The US Senate has voted to repeal the authorisation for the use of military force in Iraq, two decades after the US-led coalition invaded the country.
In a vote held yesterday in the Senate, 66-30 voted to repeal the Authorisation for the Use of Military Force (AUMF), which was granted in 2002 and gave former President George W. Bush the authority to launch the invasion of Iraq to overthrow Saddam Hussein's government the following year.
The potential legislation, which would also repeal the AUMF from 1991 that authorised the Gulf War, would essentially prevent US presidents from ordering attacks on or in Iraq without the express approval of Congress, reasserting its power to authorise the use of American military force abroad.
Since the US-led invasion of Iraq, the AUMF has been used for a few other purposes, such as the administration of former President Barack Obama's airstrikes against Daesh in Iraq and Syria over the past decade, as well as former President Donald Trump's order to assassinate Iranian General Qassem Soleimani in 2020.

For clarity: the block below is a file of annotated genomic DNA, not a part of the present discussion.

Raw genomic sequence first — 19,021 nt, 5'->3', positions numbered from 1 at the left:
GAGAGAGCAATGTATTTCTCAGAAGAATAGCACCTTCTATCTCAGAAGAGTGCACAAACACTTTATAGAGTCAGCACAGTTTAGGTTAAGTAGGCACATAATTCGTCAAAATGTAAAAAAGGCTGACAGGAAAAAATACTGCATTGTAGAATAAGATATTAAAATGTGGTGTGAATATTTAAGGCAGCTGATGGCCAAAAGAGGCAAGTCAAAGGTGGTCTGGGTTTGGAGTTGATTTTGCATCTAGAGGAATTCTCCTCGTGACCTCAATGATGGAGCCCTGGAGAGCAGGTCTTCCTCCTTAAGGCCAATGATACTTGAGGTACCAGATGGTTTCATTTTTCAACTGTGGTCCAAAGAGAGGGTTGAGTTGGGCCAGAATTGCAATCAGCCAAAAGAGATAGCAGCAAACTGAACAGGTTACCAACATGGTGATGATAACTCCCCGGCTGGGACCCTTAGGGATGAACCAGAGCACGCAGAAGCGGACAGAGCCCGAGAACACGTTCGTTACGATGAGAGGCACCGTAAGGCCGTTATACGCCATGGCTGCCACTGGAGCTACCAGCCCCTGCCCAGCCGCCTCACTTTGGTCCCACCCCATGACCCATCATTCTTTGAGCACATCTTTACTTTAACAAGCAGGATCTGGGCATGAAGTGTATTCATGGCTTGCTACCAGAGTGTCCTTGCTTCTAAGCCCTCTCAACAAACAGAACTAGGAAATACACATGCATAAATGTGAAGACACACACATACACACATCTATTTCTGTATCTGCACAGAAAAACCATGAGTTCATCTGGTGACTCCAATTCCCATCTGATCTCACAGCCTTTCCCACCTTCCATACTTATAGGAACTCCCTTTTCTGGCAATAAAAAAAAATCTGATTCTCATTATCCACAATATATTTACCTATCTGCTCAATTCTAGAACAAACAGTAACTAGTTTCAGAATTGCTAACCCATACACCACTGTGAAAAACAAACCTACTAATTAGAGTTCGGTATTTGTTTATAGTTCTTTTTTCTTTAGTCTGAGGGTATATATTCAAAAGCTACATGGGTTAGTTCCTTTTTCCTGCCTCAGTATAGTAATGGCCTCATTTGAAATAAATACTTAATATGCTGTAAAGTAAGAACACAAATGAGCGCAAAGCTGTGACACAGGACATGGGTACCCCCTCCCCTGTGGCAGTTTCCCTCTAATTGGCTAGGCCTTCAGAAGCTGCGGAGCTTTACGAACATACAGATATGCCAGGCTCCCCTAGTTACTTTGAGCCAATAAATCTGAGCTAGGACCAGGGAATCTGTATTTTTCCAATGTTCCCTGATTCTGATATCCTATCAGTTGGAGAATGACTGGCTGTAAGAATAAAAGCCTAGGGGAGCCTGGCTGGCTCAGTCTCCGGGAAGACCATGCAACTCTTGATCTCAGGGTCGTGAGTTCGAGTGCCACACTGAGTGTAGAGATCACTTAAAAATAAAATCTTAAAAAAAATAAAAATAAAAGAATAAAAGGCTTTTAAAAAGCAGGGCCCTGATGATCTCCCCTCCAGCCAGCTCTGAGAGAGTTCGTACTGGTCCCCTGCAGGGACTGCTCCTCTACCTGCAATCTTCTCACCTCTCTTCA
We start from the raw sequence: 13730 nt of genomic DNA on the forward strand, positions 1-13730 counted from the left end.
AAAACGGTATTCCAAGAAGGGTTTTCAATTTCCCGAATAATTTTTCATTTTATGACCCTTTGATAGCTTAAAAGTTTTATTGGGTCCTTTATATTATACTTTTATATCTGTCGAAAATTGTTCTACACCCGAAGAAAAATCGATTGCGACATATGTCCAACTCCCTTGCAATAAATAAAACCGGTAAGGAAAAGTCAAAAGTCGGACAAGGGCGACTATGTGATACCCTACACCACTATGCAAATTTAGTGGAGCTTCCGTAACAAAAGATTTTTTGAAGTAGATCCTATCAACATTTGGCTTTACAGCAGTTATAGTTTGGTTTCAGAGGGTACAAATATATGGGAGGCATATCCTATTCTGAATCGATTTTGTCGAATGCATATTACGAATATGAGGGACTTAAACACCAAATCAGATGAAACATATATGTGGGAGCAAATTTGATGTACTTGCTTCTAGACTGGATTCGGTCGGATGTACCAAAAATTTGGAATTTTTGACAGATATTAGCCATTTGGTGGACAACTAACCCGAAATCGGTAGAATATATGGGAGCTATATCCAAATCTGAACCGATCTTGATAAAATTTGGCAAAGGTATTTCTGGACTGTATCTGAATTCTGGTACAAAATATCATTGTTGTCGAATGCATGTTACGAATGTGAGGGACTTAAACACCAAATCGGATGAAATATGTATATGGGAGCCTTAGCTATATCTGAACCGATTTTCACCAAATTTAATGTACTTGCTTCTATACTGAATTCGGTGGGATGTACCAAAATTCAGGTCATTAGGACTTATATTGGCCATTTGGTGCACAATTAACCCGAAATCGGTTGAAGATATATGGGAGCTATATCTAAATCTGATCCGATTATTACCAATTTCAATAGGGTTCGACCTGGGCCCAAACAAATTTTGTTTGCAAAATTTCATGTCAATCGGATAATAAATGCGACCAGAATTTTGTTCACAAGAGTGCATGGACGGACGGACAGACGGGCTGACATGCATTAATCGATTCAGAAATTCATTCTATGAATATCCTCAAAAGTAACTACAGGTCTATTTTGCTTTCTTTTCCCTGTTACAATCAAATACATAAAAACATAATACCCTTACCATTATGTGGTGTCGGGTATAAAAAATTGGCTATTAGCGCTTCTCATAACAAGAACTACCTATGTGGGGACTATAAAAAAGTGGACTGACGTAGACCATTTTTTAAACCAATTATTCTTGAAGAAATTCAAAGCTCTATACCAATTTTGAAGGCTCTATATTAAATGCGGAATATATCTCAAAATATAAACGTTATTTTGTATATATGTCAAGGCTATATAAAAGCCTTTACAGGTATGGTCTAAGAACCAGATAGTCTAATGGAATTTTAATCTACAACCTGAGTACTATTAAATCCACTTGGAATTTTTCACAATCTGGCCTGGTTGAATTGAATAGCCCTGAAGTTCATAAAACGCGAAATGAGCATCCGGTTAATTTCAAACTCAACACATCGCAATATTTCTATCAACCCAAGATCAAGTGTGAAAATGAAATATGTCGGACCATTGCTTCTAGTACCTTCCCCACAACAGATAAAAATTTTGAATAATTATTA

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New York Senator and Senate Majority Leader, Chuck Schumer, who was in favour of the repeal, stated on the Senate floor yesterday that the "United States, Iraq, [and] the entire world has changed dramatically since 2002, and it's time the laws on the books catch up with those changes". The authorisation resolutions, he insisted, "have outlived their use".
Others opposed the move, such as Senate Minority Leader and Kentucky Republican Senator, Mitch McConnell, who stated on Tuesday that "our terrorist enemies aren't sunsetting their war against us."
Having initially passed the Democratic-led House in 2021, the repeal – supported by the administration of President Joe Biden – is reportedly set to go back to the House, now under the control of the Republican Party, of which many are uncertain it will be passed again.
Those concerned that the repeal of the 1991 and 2002 AUMFs will drastically limit the US military's ability to conduct operations abroad and in the Middle East, however, can reportedly find comfort in the fact that the AUMF from 2001 – which began the two-decades-long 'war on terror' – will remain in place. That authorisation is seen as a broader resolution which will continue to be sufficient for Washington to carry out its desired military operations abroad.
READ: Two decades after the 'liberal' invasion of Iraq, what have we learned?